David Bourget (Western Ontario)
David Chalmers (ANU, NYU)
Rafael De Clercq
Jack Alan Reynolds
Learn more about PhilPapers
Philosophical Perspectives 26 (1):343-372 (2012)
Could there be a cognitive zombie – that is, a creature with the capacity for cognition, but no capacity for consciousness? Searle argues that there cannot be a cognitive zombie because there cannot be an intentional zombie: on this view, there is a connection between consciousness and cognition that is derived from a more fundamental connection between consciousness and intentionality. However, I argue that there are good empirical reasons for rejecting the proposed connection between consciousness and intentionality. Instead, I argue that there is a connection between consciousness and cognition that is derived from a more fundamental connection between consciousness and rationality. On this view, there cannot be a cognitive zombie because there cannot be a rational zombie.
|Keywords||consciousness cognition zombies rationality intentionality functionalism belief subdoxastic state|
|Categories||categorize this paper)|
Setup an account with your affiliations in order to access resources via your University's proxy server
Configure custom proxy (use this if your affiliation does not provide a proxy)
|Through your library|
References found in this work BETA
Robert N. Audi (1994). Dispositional Beliefs and Dispositions to Believe. Noûs 28 (4):419-34.
Jerome Barkow, Leda Cosmides & John Tooby (eds.) (1992). The Adapted Mind: Evolutionary Psychology and the Generation of Culture. Oxford University Press.
José Luis Bermúdez (1995). Nonconceptual Content: From Perceptual Experience to Subpersonal Computational States. Mind and Language 10 (4):333-369.
Ned Block (1995). On a Confusion About a Function of Consciousness. Brain and Behavioral Sciences 18 (2):227-–247.
Citations of this work BETA
Declan Smithies (2013). The Nature of Cognitive Phenomenology. Philosophy Compass 8 (8):744-754.
Declan Smithies (2013). The Significance of Cognitive Phenomenology. Philosophy Compass 8 (8):731-743.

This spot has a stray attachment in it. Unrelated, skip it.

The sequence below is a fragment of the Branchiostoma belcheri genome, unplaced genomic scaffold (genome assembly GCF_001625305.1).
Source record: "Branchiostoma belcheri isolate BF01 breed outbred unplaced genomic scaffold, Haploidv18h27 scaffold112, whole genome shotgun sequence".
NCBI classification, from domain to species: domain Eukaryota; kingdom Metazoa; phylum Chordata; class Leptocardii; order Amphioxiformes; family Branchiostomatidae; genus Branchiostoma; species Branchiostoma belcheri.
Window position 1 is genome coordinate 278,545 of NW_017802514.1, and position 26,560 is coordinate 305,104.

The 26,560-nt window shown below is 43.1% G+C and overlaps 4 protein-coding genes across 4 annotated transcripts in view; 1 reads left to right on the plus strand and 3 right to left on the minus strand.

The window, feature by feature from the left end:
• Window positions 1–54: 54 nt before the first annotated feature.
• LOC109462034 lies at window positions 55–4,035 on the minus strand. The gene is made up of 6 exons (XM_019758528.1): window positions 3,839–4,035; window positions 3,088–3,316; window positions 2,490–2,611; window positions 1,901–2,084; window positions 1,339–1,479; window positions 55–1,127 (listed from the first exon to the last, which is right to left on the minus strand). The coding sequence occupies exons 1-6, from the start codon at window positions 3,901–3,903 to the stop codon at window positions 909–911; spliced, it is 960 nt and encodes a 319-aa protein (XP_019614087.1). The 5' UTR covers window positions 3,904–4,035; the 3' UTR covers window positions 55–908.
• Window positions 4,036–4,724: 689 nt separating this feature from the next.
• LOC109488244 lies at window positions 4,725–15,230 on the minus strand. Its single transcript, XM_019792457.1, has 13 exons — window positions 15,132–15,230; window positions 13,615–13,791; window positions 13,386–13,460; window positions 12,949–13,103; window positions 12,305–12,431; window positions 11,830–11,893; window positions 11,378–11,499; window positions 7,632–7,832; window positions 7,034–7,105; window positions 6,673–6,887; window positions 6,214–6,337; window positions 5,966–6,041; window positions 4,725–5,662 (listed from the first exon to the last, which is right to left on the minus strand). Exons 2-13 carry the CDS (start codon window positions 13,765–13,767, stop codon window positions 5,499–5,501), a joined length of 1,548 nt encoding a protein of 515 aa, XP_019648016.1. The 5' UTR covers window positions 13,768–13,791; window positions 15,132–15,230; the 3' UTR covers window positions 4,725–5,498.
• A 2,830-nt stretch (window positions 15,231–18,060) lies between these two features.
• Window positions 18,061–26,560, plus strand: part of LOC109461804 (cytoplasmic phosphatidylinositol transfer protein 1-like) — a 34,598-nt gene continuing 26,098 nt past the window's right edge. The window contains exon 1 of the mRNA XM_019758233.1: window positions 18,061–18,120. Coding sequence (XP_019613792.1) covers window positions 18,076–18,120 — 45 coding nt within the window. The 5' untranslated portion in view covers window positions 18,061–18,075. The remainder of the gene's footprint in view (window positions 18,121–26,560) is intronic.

Similar books and articles
Todd C. Moody (1994). Conversations with Zombies. Journal of Consciousness Studies 1 (2):196-200.
Owen J. Flanagan & Thomas W. Polger (1995). Zombies and the Function of Consciousness. Journal of Consciousness Studies 2 (4):313-21.
Robert Kirk (ed.) (2006/2007). Zombies and Consciousness. Oxford University Press.
Michael P. Lynch (2006). Zombies and the Case of the Phenomenal Pickpocket. Synthese 149 (1):37-58.
Eric Marcus (2004). Why Zombies Are Inconceivable. Australasian Journal of Philosophy 82 (3):477-90.
John McCarthy (1995). Todd Moody's Zombies. Journal of Consciousness Studies 2 (4):345-347.
David Robb (2008). Zombies From Below. In Simone Gozzano Francesco Orilia (ed.), Tropes, Universals, and the Philosophy of Mind: Essays at the Boundary of Ontology and Philosophical Psychology. Ontos Verlag.
Richard Brown (2012). Zombies and Simulation. Journal of Consciousness Studies 19 (7-8):21-25.
Nigel J. T. Thomas (1998). Zombie Killer. In Stuart R. Hameroff, Alfred W. Kaszniak & A. C. Scott (eds.), Toward a Science of Consciousness Ii. Mit Press.
George A. Mashour & Eric LaRock (2008). Inverse Zombies, Anesthesia Awareness, and the Hard Problem of Unconsciousness. Consciousness and Cognition 17 (4):1163-1168.
Stevan Harnad (1994). Guest Editorial: Why and How We Are Not Zombies. Journal of Consciousness Studies 1 (2):164-167.
Added to index2012-06-15
Total downloads190 ( #4,016 of 1,413,259 )
Recent downloads (6 months)30 ( #6,571 of 1,413,259 )
How can I increase my downloads?